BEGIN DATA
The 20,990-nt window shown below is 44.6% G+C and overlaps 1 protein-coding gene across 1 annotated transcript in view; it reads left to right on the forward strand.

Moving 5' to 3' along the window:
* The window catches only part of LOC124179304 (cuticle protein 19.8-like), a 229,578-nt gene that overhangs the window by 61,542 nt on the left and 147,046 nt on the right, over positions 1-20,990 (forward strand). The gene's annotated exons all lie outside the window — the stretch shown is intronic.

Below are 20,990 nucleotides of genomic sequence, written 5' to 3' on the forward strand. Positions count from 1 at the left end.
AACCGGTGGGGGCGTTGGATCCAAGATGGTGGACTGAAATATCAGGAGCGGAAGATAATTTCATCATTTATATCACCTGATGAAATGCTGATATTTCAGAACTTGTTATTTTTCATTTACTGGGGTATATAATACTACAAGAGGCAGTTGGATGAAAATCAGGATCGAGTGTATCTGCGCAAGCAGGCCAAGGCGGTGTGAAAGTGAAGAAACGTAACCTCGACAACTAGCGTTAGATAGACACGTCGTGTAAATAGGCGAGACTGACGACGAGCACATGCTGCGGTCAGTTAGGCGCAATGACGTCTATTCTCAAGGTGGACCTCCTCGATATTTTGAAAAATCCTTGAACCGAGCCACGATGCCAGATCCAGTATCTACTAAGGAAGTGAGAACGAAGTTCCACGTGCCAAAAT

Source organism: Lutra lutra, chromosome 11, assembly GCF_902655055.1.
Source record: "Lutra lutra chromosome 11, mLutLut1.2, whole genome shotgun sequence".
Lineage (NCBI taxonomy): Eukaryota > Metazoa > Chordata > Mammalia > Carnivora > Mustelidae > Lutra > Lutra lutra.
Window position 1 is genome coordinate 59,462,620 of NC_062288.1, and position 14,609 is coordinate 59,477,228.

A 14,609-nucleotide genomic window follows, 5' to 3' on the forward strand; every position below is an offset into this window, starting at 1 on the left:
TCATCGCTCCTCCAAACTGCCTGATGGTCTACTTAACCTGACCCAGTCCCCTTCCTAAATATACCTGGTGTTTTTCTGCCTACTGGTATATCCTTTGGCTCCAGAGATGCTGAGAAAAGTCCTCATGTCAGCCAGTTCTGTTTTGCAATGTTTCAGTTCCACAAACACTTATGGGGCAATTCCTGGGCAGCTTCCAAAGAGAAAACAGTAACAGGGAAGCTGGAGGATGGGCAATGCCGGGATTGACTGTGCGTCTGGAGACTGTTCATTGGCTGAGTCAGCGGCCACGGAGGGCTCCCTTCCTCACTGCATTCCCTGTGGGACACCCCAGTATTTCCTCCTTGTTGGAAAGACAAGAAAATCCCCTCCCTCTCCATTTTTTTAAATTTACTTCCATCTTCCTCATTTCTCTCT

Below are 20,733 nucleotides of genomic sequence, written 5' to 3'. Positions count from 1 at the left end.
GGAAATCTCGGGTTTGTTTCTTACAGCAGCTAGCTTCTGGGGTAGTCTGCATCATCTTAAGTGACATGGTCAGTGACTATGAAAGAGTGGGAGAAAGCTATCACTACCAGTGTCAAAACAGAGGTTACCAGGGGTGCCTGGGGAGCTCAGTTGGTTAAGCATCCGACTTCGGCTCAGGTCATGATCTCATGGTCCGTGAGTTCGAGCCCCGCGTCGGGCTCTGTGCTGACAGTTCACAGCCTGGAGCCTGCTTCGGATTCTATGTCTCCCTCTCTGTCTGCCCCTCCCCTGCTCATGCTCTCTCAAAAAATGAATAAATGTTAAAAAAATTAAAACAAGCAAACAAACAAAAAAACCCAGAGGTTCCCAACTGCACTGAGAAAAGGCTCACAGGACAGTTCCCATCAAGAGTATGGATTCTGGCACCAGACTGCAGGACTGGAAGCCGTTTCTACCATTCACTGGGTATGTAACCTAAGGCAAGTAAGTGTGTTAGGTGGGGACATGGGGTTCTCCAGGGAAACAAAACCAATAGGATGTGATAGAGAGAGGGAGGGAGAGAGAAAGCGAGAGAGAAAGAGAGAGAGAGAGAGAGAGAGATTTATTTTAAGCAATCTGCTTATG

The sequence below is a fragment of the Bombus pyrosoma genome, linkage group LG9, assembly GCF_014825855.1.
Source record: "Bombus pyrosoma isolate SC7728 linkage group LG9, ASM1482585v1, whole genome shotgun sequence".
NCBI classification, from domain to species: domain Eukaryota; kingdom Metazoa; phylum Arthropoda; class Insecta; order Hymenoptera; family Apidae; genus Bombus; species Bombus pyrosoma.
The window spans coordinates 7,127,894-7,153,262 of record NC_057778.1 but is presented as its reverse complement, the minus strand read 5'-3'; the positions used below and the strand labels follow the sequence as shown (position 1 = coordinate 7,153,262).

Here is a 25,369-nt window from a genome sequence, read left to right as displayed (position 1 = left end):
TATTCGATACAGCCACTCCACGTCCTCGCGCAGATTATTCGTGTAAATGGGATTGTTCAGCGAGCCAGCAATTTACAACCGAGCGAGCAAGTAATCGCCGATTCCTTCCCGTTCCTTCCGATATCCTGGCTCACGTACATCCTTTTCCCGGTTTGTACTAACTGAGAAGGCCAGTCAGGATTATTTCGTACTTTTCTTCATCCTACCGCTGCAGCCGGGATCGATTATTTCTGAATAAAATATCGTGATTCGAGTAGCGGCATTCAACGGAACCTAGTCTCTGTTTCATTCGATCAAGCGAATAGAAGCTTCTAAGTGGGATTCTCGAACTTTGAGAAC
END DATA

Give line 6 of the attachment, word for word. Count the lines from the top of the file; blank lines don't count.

Source organism: Lutra lutra, chromosome 11, assembly GCF_902655055.1.